It’s time, once again, to wrestle with the most important pop culture question of a generation: Do people prefer big-budget fantasy shows where people take their pants off, or the ones where they keep them on?
That’s right: Per VarietyNielsen has just released some streaming viewership statistics for August 29 through September 4, ie, the first week where both Amazon’s The Lord Of The Rings: The Rings Of Power, and HBO’s House Of The Dragon, were both out there, duking it out for your digital attention with all their elves and incest and intrigue and shit.
But before we get into those delicious, juicy numbers—oooh, who’s winning, who’s the king of the ring-dragons, we gotta know!—we do unfortunately have to eat our veggies in the form of the same damn caveats that always seem to crop up around third-party assessments of streaming viewership numbers. For instance: As Variety points out, the timing window doesn’t exactly line up here: Dragon issued its premiere episode back on August 21, so what we’re seeing with this data is the period between right after it put out its second episode, and right after it put out its third. (Ringsmeanwhile, released its first two episodes four days into the measured period.) There’s also the issue that House Of The Dragon airs simultaneously on HBO—to the tune of about 10 million people, at least for the premiere—while The Lord Of The Rings is streaming-exclusive, so these numbers by default can’t reflect actual viewership.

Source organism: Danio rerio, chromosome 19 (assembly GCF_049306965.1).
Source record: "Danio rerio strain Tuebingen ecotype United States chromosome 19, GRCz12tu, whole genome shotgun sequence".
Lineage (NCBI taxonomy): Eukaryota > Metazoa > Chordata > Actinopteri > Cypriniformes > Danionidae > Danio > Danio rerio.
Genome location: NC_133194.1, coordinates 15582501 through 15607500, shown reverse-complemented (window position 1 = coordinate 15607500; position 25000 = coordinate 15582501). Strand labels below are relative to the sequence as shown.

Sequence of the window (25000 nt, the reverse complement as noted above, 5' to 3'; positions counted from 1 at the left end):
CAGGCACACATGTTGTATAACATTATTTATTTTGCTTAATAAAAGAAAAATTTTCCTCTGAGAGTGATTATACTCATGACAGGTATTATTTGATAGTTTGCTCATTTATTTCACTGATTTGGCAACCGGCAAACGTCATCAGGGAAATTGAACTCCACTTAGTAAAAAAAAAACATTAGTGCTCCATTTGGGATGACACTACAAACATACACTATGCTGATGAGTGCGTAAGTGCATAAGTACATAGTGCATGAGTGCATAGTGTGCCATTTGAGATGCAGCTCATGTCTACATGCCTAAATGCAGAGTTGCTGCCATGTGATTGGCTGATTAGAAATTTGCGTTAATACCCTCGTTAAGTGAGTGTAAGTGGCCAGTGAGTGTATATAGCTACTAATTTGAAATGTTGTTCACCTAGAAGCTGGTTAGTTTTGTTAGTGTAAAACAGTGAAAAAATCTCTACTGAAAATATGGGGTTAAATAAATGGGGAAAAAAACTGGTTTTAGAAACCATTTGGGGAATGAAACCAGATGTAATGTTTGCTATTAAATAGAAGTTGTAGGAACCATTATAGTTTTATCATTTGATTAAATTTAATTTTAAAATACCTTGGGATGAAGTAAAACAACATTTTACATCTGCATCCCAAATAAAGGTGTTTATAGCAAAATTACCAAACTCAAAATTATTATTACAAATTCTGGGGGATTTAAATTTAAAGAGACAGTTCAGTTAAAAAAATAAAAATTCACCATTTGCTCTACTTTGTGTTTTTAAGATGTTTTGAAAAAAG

(Also: There’s the fact that, while Nielsen has gotten better at this stuff over the decade since streaming essentially smashed their entire business model into tiny little bits, their numbers still get refuted by the actual networks and services all the time. Also, these are only from the US, natch.)
Okay, got all that? Expectations suitably set? Understanding of nuance and the complexities of the streaming ecosystem properly achieved? Great!
Anyway, Rings Of Power kicked the shit out of House Of The Dragonwith viewers reportedly streaming 1.3 billion minutes of the Amazon show, while the Game Of Thrones prequel scored a piddly 781 million. That put Rings at the top of Nielsen’s charts for the week, while House only came in at No. 5. (One spot behind Game Of Thronesin fact, which presumably has had an uptick in interest ahead of the new show’s release.)
As Variety points out, regardless of the whole pissing match aspect, this is the first third-party data verifying Amazon’s own claims that 25 million people watched the Lord Of The Rings premiere. Who knew: Throw billions of dollars at one of the best known IPs on the planet, market it relentlessly, and own one of the largest retail conglomerates in existence and you, too, might someday have a number one fantasy TV hit!